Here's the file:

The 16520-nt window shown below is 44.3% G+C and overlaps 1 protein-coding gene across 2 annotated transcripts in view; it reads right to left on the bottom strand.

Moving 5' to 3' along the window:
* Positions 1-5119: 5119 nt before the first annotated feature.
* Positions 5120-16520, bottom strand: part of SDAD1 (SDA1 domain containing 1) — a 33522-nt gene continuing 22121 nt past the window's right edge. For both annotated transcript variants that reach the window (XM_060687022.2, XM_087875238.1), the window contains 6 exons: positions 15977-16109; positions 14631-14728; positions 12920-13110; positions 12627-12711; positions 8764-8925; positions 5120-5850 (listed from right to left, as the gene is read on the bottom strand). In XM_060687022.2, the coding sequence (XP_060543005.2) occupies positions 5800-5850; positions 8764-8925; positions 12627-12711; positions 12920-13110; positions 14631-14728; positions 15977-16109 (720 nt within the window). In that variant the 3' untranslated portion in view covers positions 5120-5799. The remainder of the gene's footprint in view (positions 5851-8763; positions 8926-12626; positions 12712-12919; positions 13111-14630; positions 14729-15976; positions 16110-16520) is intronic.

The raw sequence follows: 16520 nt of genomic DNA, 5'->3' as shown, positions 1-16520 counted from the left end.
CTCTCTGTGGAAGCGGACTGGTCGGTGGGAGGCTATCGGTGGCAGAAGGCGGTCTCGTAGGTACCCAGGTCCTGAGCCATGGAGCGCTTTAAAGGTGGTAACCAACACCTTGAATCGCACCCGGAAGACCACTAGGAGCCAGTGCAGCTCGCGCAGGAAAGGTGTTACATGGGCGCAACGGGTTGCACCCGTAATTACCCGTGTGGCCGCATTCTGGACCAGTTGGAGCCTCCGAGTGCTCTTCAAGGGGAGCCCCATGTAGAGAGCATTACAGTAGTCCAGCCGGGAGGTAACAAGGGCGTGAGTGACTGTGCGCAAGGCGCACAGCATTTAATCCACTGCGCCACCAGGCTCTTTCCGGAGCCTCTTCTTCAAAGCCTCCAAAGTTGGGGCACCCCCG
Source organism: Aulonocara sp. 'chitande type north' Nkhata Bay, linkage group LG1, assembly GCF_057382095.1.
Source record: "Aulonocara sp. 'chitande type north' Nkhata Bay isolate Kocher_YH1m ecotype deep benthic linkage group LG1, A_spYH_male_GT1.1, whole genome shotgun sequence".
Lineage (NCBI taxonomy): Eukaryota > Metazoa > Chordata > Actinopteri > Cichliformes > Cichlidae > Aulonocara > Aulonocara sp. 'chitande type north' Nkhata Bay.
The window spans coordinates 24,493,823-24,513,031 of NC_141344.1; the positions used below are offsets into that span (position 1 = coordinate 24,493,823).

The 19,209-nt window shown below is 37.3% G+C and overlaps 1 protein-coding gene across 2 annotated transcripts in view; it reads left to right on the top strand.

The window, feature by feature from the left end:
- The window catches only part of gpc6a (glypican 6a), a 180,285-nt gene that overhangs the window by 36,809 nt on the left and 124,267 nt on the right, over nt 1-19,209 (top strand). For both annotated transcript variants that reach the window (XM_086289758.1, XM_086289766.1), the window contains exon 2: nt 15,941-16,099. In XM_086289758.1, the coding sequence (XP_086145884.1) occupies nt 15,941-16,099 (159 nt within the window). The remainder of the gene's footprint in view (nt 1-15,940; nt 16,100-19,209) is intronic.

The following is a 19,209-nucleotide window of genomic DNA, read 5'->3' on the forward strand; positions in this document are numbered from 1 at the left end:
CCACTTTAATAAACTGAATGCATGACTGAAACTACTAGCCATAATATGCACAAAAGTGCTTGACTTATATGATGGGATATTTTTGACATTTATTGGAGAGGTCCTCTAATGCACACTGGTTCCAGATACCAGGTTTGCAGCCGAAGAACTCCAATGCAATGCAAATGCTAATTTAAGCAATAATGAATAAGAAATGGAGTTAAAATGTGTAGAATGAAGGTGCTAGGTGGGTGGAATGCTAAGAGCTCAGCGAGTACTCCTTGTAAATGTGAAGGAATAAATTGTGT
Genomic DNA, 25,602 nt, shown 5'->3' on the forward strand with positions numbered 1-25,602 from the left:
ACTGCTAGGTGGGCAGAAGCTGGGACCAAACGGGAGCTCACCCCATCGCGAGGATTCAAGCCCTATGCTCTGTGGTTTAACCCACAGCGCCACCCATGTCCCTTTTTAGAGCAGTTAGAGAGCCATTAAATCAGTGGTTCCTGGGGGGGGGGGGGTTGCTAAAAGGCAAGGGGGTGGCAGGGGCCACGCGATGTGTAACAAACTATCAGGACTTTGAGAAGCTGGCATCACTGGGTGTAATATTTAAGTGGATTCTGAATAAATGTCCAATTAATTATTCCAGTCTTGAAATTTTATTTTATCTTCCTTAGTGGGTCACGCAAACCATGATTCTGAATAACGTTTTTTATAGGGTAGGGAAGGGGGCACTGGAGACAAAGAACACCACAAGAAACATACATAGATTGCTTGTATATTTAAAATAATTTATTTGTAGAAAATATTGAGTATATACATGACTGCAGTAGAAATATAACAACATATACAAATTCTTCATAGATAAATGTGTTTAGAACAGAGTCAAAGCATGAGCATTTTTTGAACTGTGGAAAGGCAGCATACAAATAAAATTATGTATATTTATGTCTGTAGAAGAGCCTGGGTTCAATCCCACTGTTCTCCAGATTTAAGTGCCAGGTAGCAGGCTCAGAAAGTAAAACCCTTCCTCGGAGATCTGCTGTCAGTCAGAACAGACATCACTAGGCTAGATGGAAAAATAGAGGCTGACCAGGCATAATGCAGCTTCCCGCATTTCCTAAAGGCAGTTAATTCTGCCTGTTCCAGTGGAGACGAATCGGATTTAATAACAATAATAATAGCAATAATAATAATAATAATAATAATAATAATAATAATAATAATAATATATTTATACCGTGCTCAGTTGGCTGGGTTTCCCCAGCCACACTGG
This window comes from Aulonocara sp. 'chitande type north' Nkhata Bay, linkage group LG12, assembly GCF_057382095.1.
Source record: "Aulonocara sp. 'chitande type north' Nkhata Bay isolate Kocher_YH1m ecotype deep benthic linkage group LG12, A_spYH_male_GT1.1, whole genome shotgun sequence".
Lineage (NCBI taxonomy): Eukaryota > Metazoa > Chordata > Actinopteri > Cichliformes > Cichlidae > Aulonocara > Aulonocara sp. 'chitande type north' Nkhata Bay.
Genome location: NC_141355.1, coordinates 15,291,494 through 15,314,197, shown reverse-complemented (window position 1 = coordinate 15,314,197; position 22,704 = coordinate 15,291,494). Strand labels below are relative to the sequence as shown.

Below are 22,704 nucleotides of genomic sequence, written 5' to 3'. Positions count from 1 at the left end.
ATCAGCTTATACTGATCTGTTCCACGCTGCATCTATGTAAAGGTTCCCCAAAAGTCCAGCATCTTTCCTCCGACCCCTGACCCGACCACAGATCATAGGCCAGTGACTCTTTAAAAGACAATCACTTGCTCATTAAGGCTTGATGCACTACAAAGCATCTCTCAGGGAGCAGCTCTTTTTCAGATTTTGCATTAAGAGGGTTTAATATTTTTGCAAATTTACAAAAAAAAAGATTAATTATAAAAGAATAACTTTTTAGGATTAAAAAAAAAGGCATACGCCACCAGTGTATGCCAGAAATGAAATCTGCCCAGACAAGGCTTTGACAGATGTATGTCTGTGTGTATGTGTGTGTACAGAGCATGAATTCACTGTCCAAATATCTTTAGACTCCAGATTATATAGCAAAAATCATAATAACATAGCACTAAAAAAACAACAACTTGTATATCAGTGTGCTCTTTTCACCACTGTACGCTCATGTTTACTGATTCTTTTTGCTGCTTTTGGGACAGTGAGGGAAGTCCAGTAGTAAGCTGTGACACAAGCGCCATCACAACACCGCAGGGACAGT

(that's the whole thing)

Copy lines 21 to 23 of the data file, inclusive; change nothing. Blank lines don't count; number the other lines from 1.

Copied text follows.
Genome location: NC_141355.1, coordinates 15,291,494 through 15,314,197, shown reverse-complemented (window position 1 = coordinate 15,314,197; position 22,704 = coordinate 15,291,494). Strand labels below are relative to the sequence as shown.

Below are 22,704 nucleotides of genomic sequence, written 5' to 3'. Positions count from 1 at the left end.
ATCAGCTTATACTGATCTGTTCCACGCTGCATCTATGTAAAGGTTCCCCAAAAGTCCAGCATCTTTCCTCCGACCCCTGACCCGACCACAGATCATAGGCCAGTGACTCTTTAAAAGACAATCACTTGCTCATTAAGGCTTGATGCACTACAAAGCATCTCTCAGGGAGCAGCTCTTTTTCAGATTTTGCATTAAGAGGGTTTAATATTTTTGCAAATTTACAAAAAAAAAGATTAATTATAAAAGAATAACTTTTTAGGATTAAAAAAAAAGGCATACGCCACCAGTGTATGCCAGAAATGAAATCTGCCCAGACAAGGCTTTGACAGATGTATGTCTGTGTGTATGTGTGTGTACAGAGCATGAATTCACTGTCCAAATATCTTTAGACTCCAGATTATATAGCAAAAATCATAATAACATAGCACTAAAAAAACAACAACTTGTATATCAGTGTGCTCTTTTCACCACTGTACGCTCATGTTTACTGATTCTTTTTGCTGCTTTTGGGACAGTGAGGGAAGTCCAGTAGTAAGCTGTGACACAAGCGCCATCACAACACCGCAGGGACAGT